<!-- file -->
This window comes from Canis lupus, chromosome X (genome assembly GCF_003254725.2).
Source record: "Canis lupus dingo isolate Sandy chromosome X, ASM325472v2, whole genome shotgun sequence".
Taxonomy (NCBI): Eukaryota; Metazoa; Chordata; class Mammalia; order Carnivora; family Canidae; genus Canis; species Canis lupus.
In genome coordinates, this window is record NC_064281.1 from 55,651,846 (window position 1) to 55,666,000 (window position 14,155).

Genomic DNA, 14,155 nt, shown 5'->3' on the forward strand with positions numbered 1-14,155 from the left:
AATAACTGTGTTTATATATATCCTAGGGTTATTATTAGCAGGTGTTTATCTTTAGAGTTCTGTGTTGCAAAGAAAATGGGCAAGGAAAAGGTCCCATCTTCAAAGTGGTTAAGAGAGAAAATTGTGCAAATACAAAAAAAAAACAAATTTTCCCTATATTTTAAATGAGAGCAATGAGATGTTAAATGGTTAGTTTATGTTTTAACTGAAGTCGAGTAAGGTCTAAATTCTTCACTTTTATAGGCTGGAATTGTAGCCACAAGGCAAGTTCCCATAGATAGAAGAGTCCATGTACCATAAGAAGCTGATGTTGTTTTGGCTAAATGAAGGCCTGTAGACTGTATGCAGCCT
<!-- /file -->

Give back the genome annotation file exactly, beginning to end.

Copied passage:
This window comes from Canis lupus, chromosome X (genome assembly GCF_003254725.2).
Source record: "Canis lupus dingo isolate Sandy chromosome X, ASM325472v2, whole genome shotgun sequence".
Taxonomy (NCBI): Eukaryota; Metazoa; Chordata; class Mammalia; order Carnivora; family Canidae; genus Canis; species Canis lupus.
In genome coordinates, this window is record NC_064281.1 from 55,651,846 (window position 1) to 55,666,000 (window position 14,155).

Genomic DNA, 14,155 nt, shown 5'->3' on the forward strand with positions numbered 1-14,155 from the left:
AATAACTGTGTTTATATATATCCTAGGGTTATTATTAGCAGGTGTTTATCTTTAGAGTTCTGTGTTGCAAAGAAAATGGGCAAGGAAAAGGTCCCATCTTCAAAGTGGTTAAGAGAGAAAATTGTGCAAATACAAAAAAAAAACAAATTTTCCCTATATTTTAAATGAGAGCAATGAGATGTTAAATGGTTAGTTTATGTTTTAACTGAAGTCGAGTAAGGTCTAAATTCTTCACTTTTATAGGCTGGAATTGTAGCCACAAGGCAAGTTCCCATAGATAGAAGAGTCCATGTACCATAAGAAGCTGATGTTGTTTTGGCTAAATGAAGGCCTGTAGACTGTATGCAGCCT